Pay-As-You-Go Solar Lightens Up Energy Costs In Off-Grid Rural Africa
Installment-paid solar energy for lighting and mobile phone chargers lowers costs and improves quality of life
For residents living off the grid in rural Africa, pay-as-you-go solar energy is gaining a foothold as an affordable a way to get power that's an alternative to expensive and dangerous kerosene.
Only one-in-six rural residents of sub-Saharan Africa have access to electricity. So kerosene has been the main source of lighting, costing an equivalent of $8 per kilowatt-hour for a resident of rural Kenya or Rwanda, for example, compared to utility costs in the U.S. and the UK averaging 10 to 15 cents per kilowatt-hour, according to Scientific American. Charging a mobile phone could cost a villager in Kenya more than 400 times what it would cost to charge a cell phone in the U.S.
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"The poorest people in the world are not just paying a bit more for their energy, they're paying a disproportionate amount," said Simon Bransfield-Garth, CEO of Azuri Technologies, a solar services firm based in Cambridge, England, according to Scientific American.
Azuri is one of several companies meeting a growing demand for pay-as-you-go solar energy for off-grid customers. Azuri sends a scratch-off card with a code to be sent back to the company via SMS message. Then the unlock code is entered into the solar kit. Azuri has reported more than 21,000 customers in 10 countries — Kenya, Uganda, Tanzania, Ethiopia, Rwanda, Sierra Leone, Ghana, South Africa, Zimbabwe, and South Sudan.
Another company gaining ground in installment solar is Angaza Design of San Francisco. The company's pay-as-you-go technology consists of embedded components within a solar home system regulated by a cloud-based energy management database, according to a company profile. Angaza's technology is tied directly into regional mobile money platforms, so customers can easily purchase energy credit using their cell phones. Once a customer payment is received, Angaza activates the unit via the cellular network for a proportional amount of energy output.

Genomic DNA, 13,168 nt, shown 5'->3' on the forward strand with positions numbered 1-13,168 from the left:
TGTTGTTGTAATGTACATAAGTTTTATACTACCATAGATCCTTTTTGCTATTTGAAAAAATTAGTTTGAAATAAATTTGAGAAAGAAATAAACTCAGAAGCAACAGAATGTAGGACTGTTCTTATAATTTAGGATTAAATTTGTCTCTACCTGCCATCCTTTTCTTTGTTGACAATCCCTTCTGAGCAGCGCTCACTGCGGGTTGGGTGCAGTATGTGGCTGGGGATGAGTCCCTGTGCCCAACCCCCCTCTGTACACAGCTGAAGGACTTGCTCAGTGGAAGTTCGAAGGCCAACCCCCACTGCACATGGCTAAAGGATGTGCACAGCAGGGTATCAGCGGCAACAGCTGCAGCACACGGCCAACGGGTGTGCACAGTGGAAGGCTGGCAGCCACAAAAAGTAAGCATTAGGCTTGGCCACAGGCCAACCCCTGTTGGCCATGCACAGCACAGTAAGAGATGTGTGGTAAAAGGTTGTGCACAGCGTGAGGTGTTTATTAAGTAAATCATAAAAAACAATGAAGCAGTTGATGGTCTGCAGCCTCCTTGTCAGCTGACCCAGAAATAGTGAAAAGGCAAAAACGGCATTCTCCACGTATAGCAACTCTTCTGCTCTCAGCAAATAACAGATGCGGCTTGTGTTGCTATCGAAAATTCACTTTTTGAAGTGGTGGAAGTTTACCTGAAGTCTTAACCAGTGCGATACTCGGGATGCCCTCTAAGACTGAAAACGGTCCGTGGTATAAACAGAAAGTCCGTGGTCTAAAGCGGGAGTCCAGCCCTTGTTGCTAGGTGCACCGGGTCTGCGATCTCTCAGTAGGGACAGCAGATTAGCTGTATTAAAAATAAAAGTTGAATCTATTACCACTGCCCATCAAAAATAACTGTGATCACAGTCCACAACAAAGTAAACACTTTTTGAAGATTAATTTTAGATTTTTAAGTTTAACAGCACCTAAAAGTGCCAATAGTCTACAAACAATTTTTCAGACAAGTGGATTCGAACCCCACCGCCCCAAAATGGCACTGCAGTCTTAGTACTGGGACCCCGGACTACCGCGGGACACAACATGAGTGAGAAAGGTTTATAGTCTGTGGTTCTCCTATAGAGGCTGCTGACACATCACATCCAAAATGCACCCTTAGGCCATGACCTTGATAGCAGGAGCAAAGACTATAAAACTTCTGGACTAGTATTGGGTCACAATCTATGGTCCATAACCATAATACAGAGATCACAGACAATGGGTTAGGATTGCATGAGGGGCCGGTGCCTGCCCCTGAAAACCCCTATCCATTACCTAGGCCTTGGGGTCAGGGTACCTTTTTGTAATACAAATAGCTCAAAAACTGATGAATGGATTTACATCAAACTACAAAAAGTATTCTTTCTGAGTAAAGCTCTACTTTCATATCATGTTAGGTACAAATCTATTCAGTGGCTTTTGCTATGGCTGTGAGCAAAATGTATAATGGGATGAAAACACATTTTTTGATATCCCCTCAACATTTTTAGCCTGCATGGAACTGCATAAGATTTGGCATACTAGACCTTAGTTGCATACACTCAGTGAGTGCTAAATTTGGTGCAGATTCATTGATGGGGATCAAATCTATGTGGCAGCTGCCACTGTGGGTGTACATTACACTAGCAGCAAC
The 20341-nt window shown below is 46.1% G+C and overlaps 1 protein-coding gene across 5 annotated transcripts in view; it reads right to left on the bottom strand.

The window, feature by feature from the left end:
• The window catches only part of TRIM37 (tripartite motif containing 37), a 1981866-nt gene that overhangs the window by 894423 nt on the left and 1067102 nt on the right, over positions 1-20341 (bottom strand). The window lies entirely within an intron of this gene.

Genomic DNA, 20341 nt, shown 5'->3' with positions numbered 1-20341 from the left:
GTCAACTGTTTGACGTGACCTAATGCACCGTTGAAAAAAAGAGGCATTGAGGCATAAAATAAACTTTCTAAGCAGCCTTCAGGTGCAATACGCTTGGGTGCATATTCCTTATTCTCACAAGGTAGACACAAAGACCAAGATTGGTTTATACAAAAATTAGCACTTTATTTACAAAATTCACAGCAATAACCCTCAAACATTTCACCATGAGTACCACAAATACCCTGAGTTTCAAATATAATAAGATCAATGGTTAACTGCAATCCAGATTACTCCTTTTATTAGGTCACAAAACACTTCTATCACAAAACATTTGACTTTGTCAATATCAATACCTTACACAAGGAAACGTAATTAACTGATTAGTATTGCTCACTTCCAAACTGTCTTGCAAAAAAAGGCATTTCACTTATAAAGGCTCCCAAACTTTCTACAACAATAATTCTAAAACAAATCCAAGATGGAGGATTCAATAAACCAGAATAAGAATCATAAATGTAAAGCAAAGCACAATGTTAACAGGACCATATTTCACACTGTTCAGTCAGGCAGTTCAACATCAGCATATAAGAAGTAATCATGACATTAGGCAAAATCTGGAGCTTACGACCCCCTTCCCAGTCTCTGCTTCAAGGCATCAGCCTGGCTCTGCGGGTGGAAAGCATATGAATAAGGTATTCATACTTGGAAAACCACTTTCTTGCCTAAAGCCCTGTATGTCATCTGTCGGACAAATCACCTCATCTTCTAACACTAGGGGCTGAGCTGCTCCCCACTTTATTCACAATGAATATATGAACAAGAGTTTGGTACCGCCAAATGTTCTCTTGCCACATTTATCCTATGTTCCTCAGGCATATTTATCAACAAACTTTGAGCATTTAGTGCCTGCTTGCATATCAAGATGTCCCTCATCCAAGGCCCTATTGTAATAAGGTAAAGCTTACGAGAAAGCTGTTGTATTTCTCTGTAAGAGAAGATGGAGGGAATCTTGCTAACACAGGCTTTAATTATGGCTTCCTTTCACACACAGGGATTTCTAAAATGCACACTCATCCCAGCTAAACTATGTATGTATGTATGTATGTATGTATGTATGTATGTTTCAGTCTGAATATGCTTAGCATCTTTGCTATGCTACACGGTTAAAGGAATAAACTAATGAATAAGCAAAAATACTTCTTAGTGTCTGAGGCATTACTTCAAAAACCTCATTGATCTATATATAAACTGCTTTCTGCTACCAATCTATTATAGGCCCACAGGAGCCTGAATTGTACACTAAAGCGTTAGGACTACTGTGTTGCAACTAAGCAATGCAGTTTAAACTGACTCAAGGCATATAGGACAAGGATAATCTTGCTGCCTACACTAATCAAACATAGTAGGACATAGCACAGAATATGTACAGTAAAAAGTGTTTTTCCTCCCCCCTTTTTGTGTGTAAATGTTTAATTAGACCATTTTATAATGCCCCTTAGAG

Angaza chief technology officer Bryan Silverthorn said the company has gotten feedback that the pay-as-you-go solar kits are giving off-grid Africans power that allows them to dramatically improve their quality of life, reported Scientific American.. Angaza anticipates having 10,000 customers within the next year.
Another solar pay-as-you-go company is M-KOPA, which uses a mobile network to receive payments, with plans starting at 50 cents per day, according to Scientific American..
The M-KOPA units are designed and manufactured by the U.S. solar lighting startup d.light Solar, according to an October 2013 review by Andy Volk for Wired magazine. Each M-KOPA solar device is set with a unique customer ID number that is used to add credit to the user's account.
"The beauty of the M-KOPA pricing model is that for consumers it resembles the prepaid electricity model that is becoming the norm in Kenya and other African countries," said Volk. "But in reality, your daily payments are part of your 'rent to own' agreement with M-KOPA, so after you buy 360 days' worth of electricity, you own your system outright and no longer have to make daily payments.
"Families in Africa looking to set up a simple and low-cost home lighting and phone charging system won't find a more innovative, portable and rugged system than the M-KOPA," Volk reported from Nairobi, Kenya, where he was reviewing the M-KOPA home solar system.
Based in Nairobi, M-KOPA,reported on its website that, "As of October 2013, we are actively providing affordable solar power to over 30,000 Kenyan households and adding 1,000 more every week."
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